Actually there are many different approaches to prove randomness (academic) or disprove randomness (fund managers to persuade their clients or their bosses ;-) in financial markets.
One approach I find especially interesting is based on algorithmic information theory. Basically what that does is to find an algorithm to compress financial data. The fewer regularities (= randomness) the more complex the algorithm will be. While e.g. $01010101$ will just be "repeat $01$ four times", $11010010$ seems to be "more random" so that the resulting algorithm will be more complex.
Brandouy, Olivier and Delahaye, J. P. and Ma, L., Estimating the Algorithmic Complexity of Stock Markets (May 1, 2011). International Conference of the French Finance Association (AFFI), May 11-13, 2011; Algorithmic Finance 2015, 4:3-4, 159-178. Available at SSRN: https://ssrn.com/abstract=1836886 or http://dx.doi.org/10.2139/ssrn.1836886
Randomness and regularities in finance are usually treated in probabilistic terms. In this paper, we develop a different approach in using a non-probabilistic framework based on the algorithmic information theory initially developed by Kolmogorov (1965). We develop a generic method to estimate the Kolmogorov complexity of numeric series. This approach is based on an iterative “regularity erasing procedure” (REP) implemented to use lossless compression algorithms on financial data. The REP is found to be necessary to detect hidden structures, as one should “wash out” well-established financial patterns (i.e. stylized facts) to prevent algorithmic tools from concentrating on these non-profitable patterns. The main contribution of this article is methodological: we show that some structural regularities, invisible with classical statistical tests, can be detected by this algorithmic method. Our final illustration on the daily Dow-Jones Index reveals a weak compression rate, once well- known regularities are removed from the raw data. This result could be associated to a high efficiency level of the New York Stock Exchange, although more effective algorithmic tools could improve this compression rate on detecting new structures in the future.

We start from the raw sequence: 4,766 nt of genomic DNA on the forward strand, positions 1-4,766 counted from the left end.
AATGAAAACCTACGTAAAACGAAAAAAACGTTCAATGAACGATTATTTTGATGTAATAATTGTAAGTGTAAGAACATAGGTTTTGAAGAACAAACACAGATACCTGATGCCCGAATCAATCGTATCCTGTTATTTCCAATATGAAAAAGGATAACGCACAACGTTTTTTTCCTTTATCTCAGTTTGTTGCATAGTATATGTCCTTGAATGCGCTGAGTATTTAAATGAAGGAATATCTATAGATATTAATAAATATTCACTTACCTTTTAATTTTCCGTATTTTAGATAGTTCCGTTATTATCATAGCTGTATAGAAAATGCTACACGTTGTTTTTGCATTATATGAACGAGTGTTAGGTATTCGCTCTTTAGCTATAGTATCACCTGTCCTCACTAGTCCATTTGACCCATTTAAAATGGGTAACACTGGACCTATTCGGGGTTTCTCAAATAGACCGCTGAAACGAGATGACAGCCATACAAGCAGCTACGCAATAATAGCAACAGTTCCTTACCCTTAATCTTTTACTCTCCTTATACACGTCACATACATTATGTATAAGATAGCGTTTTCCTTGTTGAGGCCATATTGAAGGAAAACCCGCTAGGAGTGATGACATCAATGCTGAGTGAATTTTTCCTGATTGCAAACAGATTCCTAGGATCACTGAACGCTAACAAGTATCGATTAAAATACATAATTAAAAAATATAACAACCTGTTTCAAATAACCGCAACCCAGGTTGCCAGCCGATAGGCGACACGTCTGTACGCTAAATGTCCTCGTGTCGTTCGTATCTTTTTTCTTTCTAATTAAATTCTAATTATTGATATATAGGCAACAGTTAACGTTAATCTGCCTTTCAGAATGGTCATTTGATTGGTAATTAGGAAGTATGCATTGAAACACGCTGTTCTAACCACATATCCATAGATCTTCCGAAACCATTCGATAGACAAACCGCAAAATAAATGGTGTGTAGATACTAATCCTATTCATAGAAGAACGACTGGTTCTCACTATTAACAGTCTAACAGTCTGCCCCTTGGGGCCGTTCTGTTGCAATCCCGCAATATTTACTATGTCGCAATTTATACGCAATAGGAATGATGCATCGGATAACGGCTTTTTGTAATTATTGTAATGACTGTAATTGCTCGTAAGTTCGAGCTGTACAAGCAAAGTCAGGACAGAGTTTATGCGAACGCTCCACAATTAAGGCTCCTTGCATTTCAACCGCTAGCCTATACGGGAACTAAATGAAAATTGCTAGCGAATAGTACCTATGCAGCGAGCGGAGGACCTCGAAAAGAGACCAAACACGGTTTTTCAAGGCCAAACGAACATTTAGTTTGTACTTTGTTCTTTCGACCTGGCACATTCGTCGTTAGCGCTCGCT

Markets seem to be quite efficient!